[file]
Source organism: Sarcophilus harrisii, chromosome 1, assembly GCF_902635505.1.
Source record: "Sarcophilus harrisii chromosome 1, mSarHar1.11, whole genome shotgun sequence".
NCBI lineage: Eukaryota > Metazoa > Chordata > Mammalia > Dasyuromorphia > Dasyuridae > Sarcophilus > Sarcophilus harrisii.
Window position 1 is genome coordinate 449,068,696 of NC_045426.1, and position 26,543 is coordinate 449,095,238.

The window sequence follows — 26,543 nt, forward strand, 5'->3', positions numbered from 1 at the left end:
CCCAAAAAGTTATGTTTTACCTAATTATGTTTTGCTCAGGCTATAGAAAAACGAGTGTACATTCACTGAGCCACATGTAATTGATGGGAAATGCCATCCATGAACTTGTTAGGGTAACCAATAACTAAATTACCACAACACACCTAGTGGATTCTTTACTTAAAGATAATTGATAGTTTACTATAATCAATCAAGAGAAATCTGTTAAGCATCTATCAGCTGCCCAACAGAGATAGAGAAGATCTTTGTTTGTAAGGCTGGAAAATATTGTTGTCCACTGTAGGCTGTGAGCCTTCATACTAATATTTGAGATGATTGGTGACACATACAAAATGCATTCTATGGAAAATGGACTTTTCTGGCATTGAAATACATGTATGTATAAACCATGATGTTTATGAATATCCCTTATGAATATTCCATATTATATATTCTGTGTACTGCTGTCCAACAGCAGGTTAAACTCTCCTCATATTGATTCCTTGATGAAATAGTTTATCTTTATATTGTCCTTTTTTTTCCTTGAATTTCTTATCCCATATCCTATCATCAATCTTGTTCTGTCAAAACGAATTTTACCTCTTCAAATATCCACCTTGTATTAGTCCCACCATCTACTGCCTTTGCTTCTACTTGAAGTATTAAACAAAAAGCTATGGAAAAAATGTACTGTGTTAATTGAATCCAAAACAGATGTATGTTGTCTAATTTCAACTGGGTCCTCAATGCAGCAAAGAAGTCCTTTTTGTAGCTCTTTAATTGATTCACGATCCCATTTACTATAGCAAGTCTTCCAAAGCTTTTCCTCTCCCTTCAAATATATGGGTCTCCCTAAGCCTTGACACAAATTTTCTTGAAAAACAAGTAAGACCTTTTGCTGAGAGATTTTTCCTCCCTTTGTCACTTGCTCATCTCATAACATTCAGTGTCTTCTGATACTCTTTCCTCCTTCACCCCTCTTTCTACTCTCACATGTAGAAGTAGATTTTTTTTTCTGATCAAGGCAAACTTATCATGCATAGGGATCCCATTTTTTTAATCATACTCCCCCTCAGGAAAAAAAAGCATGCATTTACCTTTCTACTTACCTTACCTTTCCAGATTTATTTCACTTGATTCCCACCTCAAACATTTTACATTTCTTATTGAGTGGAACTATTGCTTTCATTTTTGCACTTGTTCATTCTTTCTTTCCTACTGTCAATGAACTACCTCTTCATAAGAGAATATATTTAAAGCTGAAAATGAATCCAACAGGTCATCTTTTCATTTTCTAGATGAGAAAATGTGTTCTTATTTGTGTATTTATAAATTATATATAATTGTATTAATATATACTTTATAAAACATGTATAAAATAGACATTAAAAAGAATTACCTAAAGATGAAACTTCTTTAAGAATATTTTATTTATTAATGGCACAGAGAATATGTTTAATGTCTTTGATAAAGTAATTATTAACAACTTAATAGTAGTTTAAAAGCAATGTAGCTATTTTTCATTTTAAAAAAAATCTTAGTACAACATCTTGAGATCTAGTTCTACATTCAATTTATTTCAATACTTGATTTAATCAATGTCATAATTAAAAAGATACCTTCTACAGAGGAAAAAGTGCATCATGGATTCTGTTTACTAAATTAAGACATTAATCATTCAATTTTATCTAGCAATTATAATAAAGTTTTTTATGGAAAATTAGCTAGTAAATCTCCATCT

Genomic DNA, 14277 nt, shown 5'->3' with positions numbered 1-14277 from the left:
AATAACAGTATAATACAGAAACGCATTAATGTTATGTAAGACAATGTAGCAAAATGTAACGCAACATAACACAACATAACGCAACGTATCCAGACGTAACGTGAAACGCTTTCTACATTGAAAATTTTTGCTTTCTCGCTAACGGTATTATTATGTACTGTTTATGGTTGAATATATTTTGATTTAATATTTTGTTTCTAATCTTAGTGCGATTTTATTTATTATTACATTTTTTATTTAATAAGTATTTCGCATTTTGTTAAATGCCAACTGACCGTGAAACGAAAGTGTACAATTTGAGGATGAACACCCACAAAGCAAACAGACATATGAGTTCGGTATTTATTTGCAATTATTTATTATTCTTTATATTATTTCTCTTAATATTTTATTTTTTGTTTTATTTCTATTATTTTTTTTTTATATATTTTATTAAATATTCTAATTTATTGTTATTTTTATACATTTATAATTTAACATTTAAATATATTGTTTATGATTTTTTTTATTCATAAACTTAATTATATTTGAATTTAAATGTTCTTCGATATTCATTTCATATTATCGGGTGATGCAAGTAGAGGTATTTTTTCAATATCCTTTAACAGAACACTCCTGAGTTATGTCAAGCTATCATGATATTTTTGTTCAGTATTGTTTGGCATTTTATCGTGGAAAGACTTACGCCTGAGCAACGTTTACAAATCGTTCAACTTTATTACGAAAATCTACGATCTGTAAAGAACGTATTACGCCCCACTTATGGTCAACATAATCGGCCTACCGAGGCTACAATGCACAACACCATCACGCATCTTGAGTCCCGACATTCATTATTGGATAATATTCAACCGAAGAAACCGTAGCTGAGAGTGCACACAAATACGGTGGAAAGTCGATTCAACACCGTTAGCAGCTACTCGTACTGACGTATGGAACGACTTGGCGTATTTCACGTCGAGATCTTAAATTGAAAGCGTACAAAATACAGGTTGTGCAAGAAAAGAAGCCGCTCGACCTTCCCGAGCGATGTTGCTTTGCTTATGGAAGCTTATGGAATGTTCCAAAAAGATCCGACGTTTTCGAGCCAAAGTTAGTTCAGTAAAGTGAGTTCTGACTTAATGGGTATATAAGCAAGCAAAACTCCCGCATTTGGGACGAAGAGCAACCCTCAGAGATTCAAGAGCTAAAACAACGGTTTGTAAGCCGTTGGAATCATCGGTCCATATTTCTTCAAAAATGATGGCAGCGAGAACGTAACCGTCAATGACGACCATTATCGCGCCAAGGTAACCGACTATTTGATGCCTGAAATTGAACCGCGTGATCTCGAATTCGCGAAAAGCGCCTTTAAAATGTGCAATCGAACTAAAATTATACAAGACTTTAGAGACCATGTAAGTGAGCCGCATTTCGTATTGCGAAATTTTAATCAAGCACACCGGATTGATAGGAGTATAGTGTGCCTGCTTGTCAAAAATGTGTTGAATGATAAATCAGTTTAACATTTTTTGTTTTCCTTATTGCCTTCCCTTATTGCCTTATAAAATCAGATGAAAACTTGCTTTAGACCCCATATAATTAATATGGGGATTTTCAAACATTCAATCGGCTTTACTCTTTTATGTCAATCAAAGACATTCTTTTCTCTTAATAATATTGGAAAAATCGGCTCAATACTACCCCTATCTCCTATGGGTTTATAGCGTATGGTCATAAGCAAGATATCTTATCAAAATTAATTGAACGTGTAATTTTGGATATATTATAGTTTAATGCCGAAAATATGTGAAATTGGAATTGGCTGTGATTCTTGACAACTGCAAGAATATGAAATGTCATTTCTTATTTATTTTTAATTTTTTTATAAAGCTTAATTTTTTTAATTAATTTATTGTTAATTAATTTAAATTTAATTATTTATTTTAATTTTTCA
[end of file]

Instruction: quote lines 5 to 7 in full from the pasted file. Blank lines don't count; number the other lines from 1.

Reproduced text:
The window sequence follows — 26,543 nt, forward strand, 5'->3', positions numbered from 1 at the left end:
CCCAAAAAGTTATGTTTTACCTAATTATGTTTTGCTCAGGCTATAGAAAAACGAGTGTACATTCACTGAGCCACATGTAATTGATGGGAAATGCCATCCATGAACTTGTTAGGGTAACCAATAACTAAATTACCACAACACACCTAGTGGATTCTTTACTTAAAGATAATTGATAGTTTACTATAATCAATCAAGAGAAATCTGTTAAGCATCTATCAGCTGCCCAACAGAGATAGAGAAGATCTTTGTTTGTAAGGCTGGAAAATATTGTTGTCCACTGTAGGCTGTGAGCCTTCATACTAATATTTGAGATGATTGGTGACACATACAAAATGCATTCTATGGAAAATGGACTTTTCTGGCATTGAAATACATGTATGTATAAACCATGATGTTTATGAATATCCCTTATGAATATTCCATATTATATATTCTGTGTACTGCTGTCCAACAGCAGGTTAAACTCTCCTCATATTGATTCCTTGATGAAATAGTTTATCTTTATATTGTCCTTTTTTTTCCTTGAATTTCTTATCCCATATCCTATCATCAATCTTGTTCTGTCAAAACGAATTTTACCTCTTCAAATATCCACCTTGTATTAGTCCCACCATCTACTGCCTTTGCTTCTACTTGAAGTATTAAACAAAAAGCTATGGAAAAAATGTACTGTGTTAATTGAATCCAAAACAGATGTATGTTGTCTAATTTCAACTGGGTCCTCAATGCAGCAAAGAAGTCCTTTTTGTAGCTCTTTAATTGATTCACGATCCCATTTACTATAGCAAGTCTTCCAAAGCTTTTCCTCTCCCTTCAAATATATGGGTCTCCCTAAGCCTTGACACAAATTTTCTTGAAAAACAAGTAAGACCTTTTGCTGAGAGATTTTTCCTCCCTTTGTCACTTGCTCATCTCATAACATTCAGTGTCTTCTGATACTCTTTCCTCCTTCACCCCTCTTTCTACTCTCACATGTAGAAGTAGATTTTTTTTTCTGATCAAGGCAAACTTATCATGCATAGGGATCCCATTTTTTTAATCATACTCCCCCTCAGGAAAAAAAAGCATGCATTTACCTTTCTACTTACCTTACCTTTCCAGATTTATTTCACTTGATTCCCACCTCAAACATTTTACATTTCTTATTGAGTGGAACTATTGCTTTCATTTTTGCACTTGTTCATTCTTTCTTTCCTACTGTCAATGAACTACCTCTTCATAAGAGAATATATTTAAAGCTGAAAATGAATCCAACAGGTCATCTTTTCATTTTCTAGATGAGAAAATGTGTTCTTATTTGTGTATTTATAAATTATATATAATTGTATTAATATATACTTTATAAAACATGTATAAAATAGACATTAAAAAGAATTACCTAAAGATGAAACTTCTTTAAGAATATTTTATTTATTAATGGCACAGAGAATATGTTTAATGTCTTTGATAAAGTAATTATTAACAACTTAATAGTAGTTTAAAAGCAATGTAGCTATTTTTCATTTTAAAAAAAATCTTAGTACAACATCTTGAGATCTAGTTCTACATTCAATTTATTTCAATACTTGATTTAATCAATGTCATAATTAAAAAGATACCTTCTACAGAGGAAAAAGTGCATCATGGATTCTGTTTACTAAATTAAGACATTAATCATTCAATTTTATCTAGCAATTATAATAAAGTTTTTTATGGAAAATTAGCTAGTAAATCTCCATCT

Genomic DNA, 14277 nt, shown 5'->3' with positions numbered 1-14277 from the left: